Monday, April 10, 2017
There is a clear tension in the law between exercises of state police power in land-use regulation, including zoning laws, on the one hand, and takings under the Fifth Amendment on the other. Courts have struggled to find a dividing line between the two, but for their efforts we are left only with is a disjointed array of legal tests, each one as flawed as the next. Legal theorists, for their part, must shoulder some of the blame—no single theory can identify the point at which community need outweighs private property rights. Even well-developed theories thus fail to translate into practical application. But this Article is resolved to bridge that gap.
This Article presents a novel theory that provides a unified normative framework for evaluating government interference with private property. It seeks to identify the tipping point at which private property rights must give way to the needs of the community at large. This approach, which I refer to as Property’s Tipping Point, is a burden-shifting framework that accommodates competing theories of property. It builds on landmark Supreme Court cases to provide a unified standard for courts to apply in resolving cases of regulatory takings and exactions.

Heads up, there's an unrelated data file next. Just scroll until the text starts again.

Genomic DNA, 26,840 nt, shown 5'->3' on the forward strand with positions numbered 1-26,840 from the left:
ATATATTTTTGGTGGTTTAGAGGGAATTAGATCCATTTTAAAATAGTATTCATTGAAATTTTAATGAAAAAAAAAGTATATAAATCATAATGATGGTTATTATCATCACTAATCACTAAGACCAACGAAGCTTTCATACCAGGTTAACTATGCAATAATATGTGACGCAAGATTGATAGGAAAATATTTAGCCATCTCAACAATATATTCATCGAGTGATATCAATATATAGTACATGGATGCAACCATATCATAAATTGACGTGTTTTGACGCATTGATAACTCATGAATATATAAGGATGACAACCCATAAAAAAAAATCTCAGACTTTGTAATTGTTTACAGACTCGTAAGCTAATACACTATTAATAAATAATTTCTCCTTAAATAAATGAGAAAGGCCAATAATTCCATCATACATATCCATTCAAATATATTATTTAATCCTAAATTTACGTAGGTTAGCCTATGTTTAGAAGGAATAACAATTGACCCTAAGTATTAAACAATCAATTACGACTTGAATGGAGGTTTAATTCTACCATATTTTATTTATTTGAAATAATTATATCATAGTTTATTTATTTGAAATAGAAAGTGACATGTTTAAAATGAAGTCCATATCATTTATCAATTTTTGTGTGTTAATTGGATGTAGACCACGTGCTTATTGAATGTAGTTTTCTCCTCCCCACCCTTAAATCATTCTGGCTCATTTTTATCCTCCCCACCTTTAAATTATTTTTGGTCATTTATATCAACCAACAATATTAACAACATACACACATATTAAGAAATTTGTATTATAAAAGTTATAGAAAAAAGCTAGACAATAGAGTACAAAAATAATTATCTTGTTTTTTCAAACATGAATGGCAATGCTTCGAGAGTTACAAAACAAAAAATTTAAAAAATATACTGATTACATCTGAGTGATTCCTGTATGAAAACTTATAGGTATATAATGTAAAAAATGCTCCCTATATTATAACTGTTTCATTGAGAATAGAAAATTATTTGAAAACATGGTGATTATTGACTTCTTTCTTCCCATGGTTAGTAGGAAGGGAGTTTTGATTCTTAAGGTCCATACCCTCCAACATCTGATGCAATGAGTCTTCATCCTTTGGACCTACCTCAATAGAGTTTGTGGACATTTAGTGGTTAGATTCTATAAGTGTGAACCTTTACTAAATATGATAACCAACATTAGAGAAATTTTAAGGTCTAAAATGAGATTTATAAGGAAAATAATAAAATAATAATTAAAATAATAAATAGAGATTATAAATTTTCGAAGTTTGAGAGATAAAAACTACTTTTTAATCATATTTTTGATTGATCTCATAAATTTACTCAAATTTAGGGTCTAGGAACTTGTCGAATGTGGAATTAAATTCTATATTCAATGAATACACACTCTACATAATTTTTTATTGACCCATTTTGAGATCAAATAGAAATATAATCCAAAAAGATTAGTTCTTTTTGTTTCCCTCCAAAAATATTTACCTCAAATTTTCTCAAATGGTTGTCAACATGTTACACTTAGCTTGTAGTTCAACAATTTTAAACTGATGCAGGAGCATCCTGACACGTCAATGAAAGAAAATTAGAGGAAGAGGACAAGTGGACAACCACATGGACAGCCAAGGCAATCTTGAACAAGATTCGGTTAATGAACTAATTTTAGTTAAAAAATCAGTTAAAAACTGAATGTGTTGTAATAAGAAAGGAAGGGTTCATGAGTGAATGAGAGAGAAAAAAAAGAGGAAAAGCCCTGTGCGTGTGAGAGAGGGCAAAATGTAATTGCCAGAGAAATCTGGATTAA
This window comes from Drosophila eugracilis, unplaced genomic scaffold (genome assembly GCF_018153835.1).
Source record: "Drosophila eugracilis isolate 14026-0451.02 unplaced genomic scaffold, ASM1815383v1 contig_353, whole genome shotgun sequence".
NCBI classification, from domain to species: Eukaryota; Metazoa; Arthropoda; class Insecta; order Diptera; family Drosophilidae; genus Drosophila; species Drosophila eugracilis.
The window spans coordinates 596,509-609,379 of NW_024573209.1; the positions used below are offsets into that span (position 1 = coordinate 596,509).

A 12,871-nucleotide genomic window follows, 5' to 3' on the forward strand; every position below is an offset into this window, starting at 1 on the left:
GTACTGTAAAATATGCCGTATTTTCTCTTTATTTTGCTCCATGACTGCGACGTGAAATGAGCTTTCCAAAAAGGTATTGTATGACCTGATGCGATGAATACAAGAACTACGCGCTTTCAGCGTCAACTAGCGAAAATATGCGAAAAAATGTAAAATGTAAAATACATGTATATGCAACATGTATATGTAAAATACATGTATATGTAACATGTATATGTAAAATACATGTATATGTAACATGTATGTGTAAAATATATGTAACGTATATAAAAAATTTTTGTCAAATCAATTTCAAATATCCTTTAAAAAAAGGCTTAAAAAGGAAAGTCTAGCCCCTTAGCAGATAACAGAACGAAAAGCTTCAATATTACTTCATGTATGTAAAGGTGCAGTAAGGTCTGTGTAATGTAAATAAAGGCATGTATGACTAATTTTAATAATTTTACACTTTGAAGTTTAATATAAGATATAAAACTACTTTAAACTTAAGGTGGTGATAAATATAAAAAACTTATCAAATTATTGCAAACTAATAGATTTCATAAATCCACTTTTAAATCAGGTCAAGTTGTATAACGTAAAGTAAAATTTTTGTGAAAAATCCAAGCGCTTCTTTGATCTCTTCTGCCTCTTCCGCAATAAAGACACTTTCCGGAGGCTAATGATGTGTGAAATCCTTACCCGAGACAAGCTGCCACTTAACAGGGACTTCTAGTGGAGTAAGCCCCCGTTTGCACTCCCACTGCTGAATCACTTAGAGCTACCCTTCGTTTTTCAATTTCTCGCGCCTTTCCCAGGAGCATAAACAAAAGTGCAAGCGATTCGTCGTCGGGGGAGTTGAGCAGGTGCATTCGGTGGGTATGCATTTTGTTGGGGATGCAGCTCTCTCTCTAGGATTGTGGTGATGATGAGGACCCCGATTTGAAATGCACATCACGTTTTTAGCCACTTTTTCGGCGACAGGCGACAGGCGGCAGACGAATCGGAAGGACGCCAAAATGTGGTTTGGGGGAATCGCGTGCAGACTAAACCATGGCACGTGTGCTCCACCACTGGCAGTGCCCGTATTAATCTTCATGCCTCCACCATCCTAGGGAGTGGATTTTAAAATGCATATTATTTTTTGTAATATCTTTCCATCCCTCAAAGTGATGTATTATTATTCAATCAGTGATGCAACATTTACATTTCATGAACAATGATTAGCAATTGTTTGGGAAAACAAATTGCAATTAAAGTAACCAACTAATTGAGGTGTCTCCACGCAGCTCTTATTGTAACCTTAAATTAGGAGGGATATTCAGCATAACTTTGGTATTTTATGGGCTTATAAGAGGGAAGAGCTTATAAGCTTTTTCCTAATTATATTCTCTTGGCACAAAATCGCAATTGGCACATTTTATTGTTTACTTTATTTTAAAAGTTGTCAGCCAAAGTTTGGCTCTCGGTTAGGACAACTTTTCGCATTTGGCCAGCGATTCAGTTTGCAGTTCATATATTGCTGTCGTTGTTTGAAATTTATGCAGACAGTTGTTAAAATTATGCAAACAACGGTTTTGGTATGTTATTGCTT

The approach presented in this Article has both a substantive and a procedural component. It develops two tests that work dynamically to identify the point where community need trumps owner autonomy: the indispensability of needs and the generality of action. The former requires that any government interference with private property is designed to promote community prosperity. The latter test—the generality of action—confines the government to the boundaries of the rule of law. It is only by passing these two tests that a government authority may reach Property’s Tipping Point.